Woody plants optimise stomatal behaviour relative to hydraulic risk

William R.L. Anderegg, Adam Wolf, Adriana Arango-Velez, Brendan Choat, Daniel J. Chmura, Steven Jansen, Thomas E Kolb, Shan Li, Frederick C. Meinzer, Pilar Pita, Víctor Resco de Dios, John S. Sperry, Brett T. Wolfe, Stephen Pacala

Research output: Contribution to journalLetter

18 Citations (Scopus)

Abstract

Stomatal response to environmental conditions forms the backbone of all ecosystem and carbon cycle models, but is largely based on empirical relationships. Evolutionary theories of stomatal behaviour are critical for guarding against prediction errors of empirical models under future climates. Longstanding theory holds that stomata maximise fitness by acting to maintain constant marginal water use efficiency over a given time horizon, but a recent evolutionary theory proposes that stomata instead maximise carbon gain minus carbon costs/risk of hydraulic damage. Using data from 34 species that span global forest biomes, we find that the recent carbon-maximisation optimisation theory is widely supported, revealing that the evolution of stomatal regulation has not been primarily driven by attainment of constant marginal water use efficiency. Optimal control of stomata to manage hydraulic risk is likely to have significant consequences for ecosystem fluxes during drought, which is critical given projected intensification of the global hydrological cycle.

Original languageEnglish (US)
Pages (from-to)968-977
Number of pages10
JournalEcology Letters
Volume21
Issue number7
DOIs
StatePublished - Jul 1 2018

Fingerprint

stomata
woody plant
woody plants
fluid mechanics
evolutionary theory
water use efficiency
hydraulics
ecosystems
carbon
ecosystem
hydrologic cycle
hydrological cycle
biome
carbon cycle
fitness
drought
environmental conditions
climate
damage
environmental factors

Keywords

  • climate change
  • drought
  • extreme events
  • plant hydraulics
  • vegetation model

ASJC Scopus subject areas

  • Ecology, Evolution, Behavior and Systematics

Cite this

Anderegg, W. R. L., Wolf, A., Arango-Velez, A., Choat, B., Chmura, D. J., Jansen, S., ... Pacala, S. (2018). Woody plants optimise stomatal behaviour relative to hydraulic risk. Ecology Letters, 21(7), 968-977. https://doi.org/10.1111/ele.12962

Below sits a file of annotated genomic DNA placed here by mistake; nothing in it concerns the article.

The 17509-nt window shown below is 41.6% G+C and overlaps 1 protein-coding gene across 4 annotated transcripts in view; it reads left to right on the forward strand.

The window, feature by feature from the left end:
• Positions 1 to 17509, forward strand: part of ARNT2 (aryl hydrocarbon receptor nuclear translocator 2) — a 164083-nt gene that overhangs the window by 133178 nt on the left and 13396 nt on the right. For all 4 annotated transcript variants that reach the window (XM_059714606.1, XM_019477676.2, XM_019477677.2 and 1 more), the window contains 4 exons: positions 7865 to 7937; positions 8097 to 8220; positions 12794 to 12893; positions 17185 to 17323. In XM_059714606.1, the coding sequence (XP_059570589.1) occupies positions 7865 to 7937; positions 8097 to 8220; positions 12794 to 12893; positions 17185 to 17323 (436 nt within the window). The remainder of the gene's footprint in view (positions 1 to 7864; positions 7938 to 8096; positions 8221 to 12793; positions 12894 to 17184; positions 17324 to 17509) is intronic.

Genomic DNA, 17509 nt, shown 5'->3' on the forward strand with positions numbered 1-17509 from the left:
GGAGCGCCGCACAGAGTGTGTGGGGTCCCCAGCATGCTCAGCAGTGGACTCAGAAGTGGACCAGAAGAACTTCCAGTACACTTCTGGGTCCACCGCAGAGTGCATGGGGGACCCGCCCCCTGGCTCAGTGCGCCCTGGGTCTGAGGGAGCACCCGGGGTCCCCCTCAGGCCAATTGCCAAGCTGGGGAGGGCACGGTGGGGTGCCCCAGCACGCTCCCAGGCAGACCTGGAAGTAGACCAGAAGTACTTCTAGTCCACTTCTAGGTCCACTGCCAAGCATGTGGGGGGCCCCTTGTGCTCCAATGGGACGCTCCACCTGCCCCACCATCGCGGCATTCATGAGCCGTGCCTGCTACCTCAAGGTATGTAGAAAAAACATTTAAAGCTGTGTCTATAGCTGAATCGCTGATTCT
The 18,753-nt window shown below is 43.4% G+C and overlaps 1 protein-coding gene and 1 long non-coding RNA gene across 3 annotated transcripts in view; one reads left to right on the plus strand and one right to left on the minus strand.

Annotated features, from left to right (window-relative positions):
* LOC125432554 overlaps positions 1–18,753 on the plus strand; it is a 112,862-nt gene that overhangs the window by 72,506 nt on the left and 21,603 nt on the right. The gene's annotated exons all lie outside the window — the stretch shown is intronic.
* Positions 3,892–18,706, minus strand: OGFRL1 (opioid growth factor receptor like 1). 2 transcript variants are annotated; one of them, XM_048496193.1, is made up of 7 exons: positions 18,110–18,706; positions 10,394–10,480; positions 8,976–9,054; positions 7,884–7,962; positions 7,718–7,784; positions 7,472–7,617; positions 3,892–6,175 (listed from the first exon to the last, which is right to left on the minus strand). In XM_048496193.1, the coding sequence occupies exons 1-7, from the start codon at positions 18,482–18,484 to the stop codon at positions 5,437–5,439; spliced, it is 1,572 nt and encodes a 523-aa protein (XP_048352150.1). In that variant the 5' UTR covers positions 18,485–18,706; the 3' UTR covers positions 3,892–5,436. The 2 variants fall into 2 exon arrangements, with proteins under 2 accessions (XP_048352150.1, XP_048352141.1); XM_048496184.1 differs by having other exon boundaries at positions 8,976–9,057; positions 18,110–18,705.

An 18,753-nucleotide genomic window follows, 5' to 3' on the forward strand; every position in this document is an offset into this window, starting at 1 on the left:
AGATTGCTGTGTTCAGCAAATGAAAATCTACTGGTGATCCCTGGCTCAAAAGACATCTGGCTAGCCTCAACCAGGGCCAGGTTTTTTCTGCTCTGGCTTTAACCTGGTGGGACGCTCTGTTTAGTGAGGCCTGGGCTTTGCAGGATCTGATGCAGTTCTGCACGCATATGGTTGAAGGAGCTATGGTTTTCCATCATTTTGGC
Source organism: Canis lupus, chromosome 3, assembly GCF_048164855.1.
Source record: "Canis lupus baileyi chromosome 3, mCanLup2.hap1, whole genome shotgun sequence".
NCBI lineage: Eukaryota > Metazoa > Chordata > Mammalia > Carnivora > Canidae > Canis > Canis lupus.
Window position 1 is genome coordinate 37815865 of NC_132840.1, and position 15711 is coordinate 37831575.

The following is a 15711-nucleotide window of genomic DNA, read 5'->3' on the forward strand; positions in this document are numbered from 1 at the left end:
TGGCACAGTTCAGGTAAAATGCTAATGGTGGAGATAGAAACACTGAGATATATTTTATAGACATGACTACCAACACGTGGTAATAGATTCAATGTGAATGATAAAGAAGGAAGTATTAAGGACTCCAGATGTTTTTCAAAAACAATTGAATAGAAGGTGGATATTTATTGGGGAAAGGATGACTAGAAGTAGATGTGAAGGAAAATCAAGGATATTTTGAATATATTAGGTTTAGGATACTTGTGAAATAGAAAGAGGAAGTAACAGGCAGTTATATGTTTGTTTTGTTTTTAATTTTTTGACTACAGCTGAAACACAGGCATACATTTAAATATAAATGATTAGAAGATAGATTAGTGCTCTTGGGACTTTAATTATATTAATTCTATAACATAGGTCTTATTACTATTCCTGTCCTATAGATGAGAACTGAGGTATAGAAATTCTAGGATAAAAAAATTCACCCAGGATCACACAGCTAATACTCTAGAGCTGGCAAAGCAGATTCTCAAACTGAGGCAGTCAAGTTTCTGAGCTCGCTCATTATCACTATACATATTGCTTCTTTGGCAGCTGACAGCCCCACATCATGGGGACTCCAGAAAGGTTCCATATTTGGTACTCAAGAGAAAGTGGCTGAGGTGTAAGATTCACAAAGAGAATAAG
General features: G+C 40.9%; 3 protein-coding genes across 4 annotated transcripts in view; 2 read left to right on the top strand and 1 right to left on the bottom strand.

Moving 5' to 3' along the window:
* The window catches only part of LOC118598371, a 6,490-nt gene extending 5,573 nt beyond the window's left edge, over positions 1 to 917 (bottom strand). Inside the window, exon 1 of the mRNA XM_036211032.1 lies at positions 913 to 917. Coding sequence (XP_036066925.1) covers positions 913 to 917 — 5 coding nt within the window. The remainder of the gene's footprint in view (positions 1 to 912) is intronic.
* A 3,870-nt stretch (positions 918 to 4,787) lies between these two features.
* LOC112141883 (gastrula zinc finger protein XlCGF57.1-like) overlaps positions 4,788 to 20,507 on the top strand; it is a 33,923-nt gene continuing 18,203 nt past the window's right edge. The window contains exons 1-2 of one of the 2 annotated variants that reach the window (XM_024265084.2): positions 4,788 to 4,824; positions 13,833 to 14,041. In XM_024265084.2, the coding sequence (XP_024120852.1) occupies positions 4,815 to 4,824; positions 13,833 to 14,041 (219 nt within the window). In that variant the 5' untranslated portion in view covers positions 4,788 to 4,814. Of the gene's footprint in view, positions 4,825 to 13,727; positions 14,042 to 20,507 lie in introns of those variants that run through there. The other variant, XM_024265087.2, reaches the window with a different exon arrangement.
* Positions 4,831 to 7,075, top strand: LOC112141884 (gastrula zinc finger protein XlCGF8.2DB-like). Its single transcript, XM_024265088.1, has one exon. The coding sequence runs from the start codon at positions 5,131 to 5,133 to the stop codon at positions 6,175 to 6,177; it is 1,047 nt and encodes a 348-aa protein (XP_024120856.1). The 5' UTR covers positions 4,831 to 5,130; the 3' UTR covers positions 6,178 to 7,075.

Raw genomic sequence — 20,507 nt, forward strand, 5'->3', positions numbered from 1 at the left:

Woody plants optimise stomatal behaviour relative to hydraulic risk. / Anderegg, William R.L.; Wolf, Adam; Arango-Velez, Adriana; Choat, Brendan; Chmura, Daniel J.; Jansen, Steven; Kolb, Thomas E; Li, Shan; Meinzer, Frederick C.; Pita, Pilar; Resco de Dios, Víctor; Sperry, John S.; Wolfe, Brett T.; Pacala, Stephen.

In: Ecology Letters, Vol. 21, No. 7, 01.07.2018, p. 968-977.

Research output: Contribution to journalLetter

Anderegg, WRL, Wolf, A, Arango-Velez, A, Choat, B, Chmura, DJ, Jansen, S, Kolb, TE, Li, S, Meinzer, FC, Pita, P, Resco de Dios, V, Sperry, JS, Wolfe, BT & Pacala, S 2018, 'Woody plants optimise stomatal behaviour relative to hydraulic risk', Ecology Letters, vol. 21, no. 7, pp. 968-977. https://doi.org/10.1111/ele.12962
Anderegg WRL, Wolf A, Arango-Velez A, Choat B, Chmura DJ, Jansen S et al. Woody plants optimise stomatal behaviour relative to hydraulic risk. Ecology Letters. 2018 Jul 1;21(7):968-977. https://doi.org/10.1111/ele.12962
Anderegg, William R.L. ; Wolf, Adam ; Arango-Velez, Adriana ; Choat, Brendan ; Chmura, Daniel J. ; Jansen, Steven ; Kolb, Thomas E ; Li, Shan ; Meinzer, Frederick C. ; Pita, Pilar ; Resco de Dios, Víctor ; Sperry, John S. ; Wolfe, Brett T. ; Pacala, Stephen. / Woody plants optimise stomatal behaviour relative to hydraulic risk. In: Ecology Letters. 2018 ; Vol. 21, No. 7. pp. 968-977.
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